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BioMed Research International
Volume 2014 (2014), Article ID 683123, 13 pages
Activation of J77A.1 Macrophages by Three Phospholipases A2 Isolated from Bothrops atrox Snake Venom
1Laboratório de Imunofarmacologia Aplicada à Saúde, Fundação Oswaldo Cruz, FIOCRUZ-Rondônia, Rua da Beira, 7671 Br364, Km 3.5, 76812-245 Porto Velho, RO, Brazil
2Centro de Biomoléculas Aplicadas à Saúde, FIOCRUZ-Rondônia e Departamento de Medicina, Universidade Federal de Rondônia (UNIR), Campus BR 364, Km 9.5, 76801-059 Porto Velho, RO, Brazil
Received 4 September 2013; Revised 18 November 2013; Accepted 18 November 2013; Published 27 January 2014
Academic Editor: Saulo Luís da Silva
Copyright © 2014 Juliana L. Furtado et al. This is an open access article distributed under the Creative Commons Attribution License, which permits unrestricted use, distribution, and reproduction in any medium, provided the original work is properly cited.
In the present study, we investigated the in vitro effects of two basic myotoxic phospholipases A2 (PLA2), BaTX-I, a catalytically inactive Lys-49 variant, and BaTX-II, a catalytically active Asp-49, and of one acidic myotoxic PLA2, BaPLA2, a catalytically active Asp-49, isolated from Bothrops atrox snake venom, on the activation of J774A.1 macrophages. At noncytotoxic concentrations, the toxins did not affect the adhesion of the macrophages, nor their ability to detach. The data obtained showed that only BaTX-I stimulated complement receptor-mediated phagocytosis. However, BaTX-I, BaTX-II, and BaPLA2 induced the release of the superoxide anion by J774A.1 macrophages. Additionally, only BaTX-I raised the lysosomal volume of macrophages after 15 min of incubation. After 30 min, all the phospholipases increased this parameter, which was not observed within 60 min. Moreover, BaTX-I, BaTX-II, and BaPLA2 increased the number of lipid bodies on macrophages submitted to phagocytosis and not submitted to phagocytosis. However, BaTX-II and BaPLA2 induced the release of TNF-α by J774A.1 macrophages. Taken together, the data show that, despite differences in enzymatic activity, the three toxins induced inflammatory events and whether the enzyme is acidic or basic does not seem to contribute to these effects.
Bothrops atrox is responsible for most cases of envenoming in the Northern region of Brazil . Its venom contains, among others, proteins serine proteinases, metalloproteinases, L-amino acid oxidases, C-type lectin-like enzymes, and phospholipases A2. Phospholipases A2 (PLA2; EC 126.96.36.199) belong to a diverse super family of lipolytic enzymes that catalyse the hydrolysis of the sn-2 ester bond of membrane glycerophospholipids to produce free fatty acids and lysophospholipids. These enzymes can differ in structure, molecular weight, substrate specificity, requirement for Ca2+, cell localization, and mechanism of action . PLA2s are classified into five major families: extracellular or secretory PLA2s (sPLA2), intracellular cytosolic PLA2s (cPLA2), Ca2+-independent PLA2s (iPLA2), PAF acetylhydrolases, and lysossomal PLAs (lPLAs) [3–6].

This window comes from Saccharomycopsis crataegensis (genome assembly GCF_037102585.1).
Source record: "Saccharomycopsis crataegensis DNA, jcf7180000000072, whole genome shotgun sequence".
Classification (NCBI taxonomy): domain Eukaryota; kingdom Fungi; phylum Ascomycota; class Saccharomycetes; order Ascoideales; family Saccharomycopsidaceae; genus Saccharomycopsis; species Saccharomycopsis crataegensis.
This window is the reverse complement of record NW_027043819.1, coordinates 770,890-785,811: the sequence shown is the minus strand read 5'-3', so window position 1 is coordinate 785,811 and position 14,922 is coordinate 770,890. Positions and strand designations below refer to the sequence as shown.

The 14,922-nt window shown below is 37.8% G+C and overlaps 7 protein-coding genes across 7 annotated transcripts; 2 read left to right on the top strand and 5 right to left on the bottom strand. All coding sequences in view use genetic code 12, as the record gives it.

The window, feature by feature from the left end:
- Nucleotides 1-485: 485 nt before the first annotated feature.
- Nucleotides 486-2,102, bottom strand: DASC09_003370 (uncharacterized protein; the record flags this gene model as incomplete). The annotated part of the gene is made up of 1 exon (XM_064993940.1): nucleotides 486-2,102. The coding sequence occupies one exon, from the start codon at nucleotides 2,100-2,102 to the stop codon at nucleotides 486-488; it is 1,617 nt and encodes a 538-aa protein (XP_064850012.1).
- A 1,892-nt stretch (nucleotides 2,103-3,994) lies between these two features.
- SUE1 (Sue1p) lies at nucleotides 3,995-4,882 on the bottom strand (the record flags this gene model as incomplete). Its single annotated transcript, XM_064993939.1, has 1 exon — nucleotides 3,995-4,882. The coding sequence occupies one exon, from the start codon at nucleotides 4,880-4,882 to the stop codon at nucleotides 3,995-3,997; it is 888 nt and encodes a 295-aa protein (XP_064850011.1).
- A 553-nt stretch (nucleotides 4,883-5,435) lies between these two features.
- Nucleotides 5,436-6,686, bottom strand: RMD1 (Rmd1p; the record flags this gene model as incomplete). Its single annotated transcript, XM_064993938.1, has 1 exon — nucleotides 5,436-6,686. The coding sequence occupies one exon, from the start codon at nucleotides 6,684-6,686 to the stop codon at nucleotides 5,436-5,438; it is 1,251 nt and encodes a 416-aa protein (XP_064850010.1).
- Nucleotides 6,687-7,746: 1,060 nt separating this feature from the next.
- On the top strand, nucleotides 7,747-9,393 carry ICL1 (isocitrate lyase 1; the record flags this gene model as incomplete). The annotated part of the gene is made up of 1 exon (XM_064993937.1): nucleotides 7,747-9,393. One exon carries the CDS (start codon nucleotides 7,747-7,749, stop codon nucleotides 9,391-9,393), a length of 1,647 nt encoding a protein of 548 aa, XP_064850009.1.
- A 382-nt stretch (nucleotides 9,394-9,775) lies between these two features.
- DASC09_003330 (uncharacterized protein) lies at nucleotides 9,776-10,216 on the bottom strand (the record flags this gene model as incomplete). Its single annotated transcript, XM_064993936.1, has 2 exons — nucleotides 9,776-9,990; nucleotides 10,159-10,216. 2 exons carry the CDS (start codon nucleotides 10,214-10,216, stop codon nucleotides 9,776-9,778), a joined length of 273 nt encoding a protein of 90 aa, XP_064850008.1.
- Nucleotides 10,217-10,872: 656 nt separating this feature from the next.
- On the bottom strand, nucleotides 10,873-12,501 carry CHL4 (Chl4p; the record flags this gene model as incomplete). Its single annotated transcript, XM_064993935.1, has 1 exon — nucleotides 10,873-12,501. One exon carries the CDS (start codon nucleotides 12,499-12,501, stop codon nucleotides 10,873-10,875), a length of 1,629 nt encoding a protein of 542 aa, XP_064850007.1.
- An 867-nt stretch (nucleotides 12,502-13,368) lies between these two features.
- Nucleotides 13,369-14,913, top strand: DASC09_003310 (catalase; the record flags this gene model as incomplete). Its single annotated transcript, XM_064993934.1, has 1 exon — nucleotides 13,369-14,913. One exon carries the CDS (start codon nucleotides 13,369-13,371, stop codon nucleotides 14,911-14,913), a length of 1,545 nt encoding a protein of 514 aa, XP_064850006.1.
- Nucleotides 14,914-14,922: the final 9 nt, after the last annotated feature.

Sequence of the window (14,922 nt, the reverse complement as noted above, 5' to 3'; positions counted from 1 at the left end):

Snake venom PLA2s of the Viperidae family, belong to the subgroup IIA, which share structural features with PLA2s present in inflammatory exudates in mammals [7, 8]. These snake venom PLA2s display a variety of pharmacological activities, such as myotoxic, neurotoxic, anticoagulant, hypotensive, hemolytic, platelet aggregation inhibiting, bactericidal, and proinflammatory activities [9–12]. Proteins of this subgroup can be further subdivided into two types: (i) catalytically active PLA2s, which have conserved residues at the catalytic network and at the calcium-binding loop, including Asp49, and (ii) catalytically inactive variants having a Lys instead of Asp at position 49 [10, 13, 14].
In addition, among the pro inflammatory activities, it was shown that various venom PLA2s are able to stimulate neutrophil chemotaxis, degranulate mast cells in vitro, induce prostaglandin production in peritoneal leukocytes, and activate macrophage functions [12, 15–19].
Macrophages play a central role in a wide variety of processes associated with tissue maintenance, antigen presentation, inflammation, and tissue repair . Resident macrophages constitute one of the first lines of host defense and are present in many tissues. Upon stimulation, these quiescent cells are activated and display diverse cellular functions such as phagocytosis. This process consists of the uptake and destruction of invading microorganisms, an essential part of the host response against infections. It is initiated by engaging receptors on the surface of the macrophages which express various receptors that participate in target cell recognition and internalization of ligands . There are four major classes of receptor-mediated phagocytosis: (a) Fcγ receptors, which recognize the Fcγ domain of IgG-coated particles; (b) complement receptor type 3 (CR3, also referred to as CD11b/CD18, Mac-1, and integrin αMβ2) which recognizes complement-coated particles; (c) mannose receptors which recognize mannose and fucose on the surface of pathogens; and (d) β-glucan receptors or Dectin-1 which recognize β-glucans-bearing ligands [20, 21].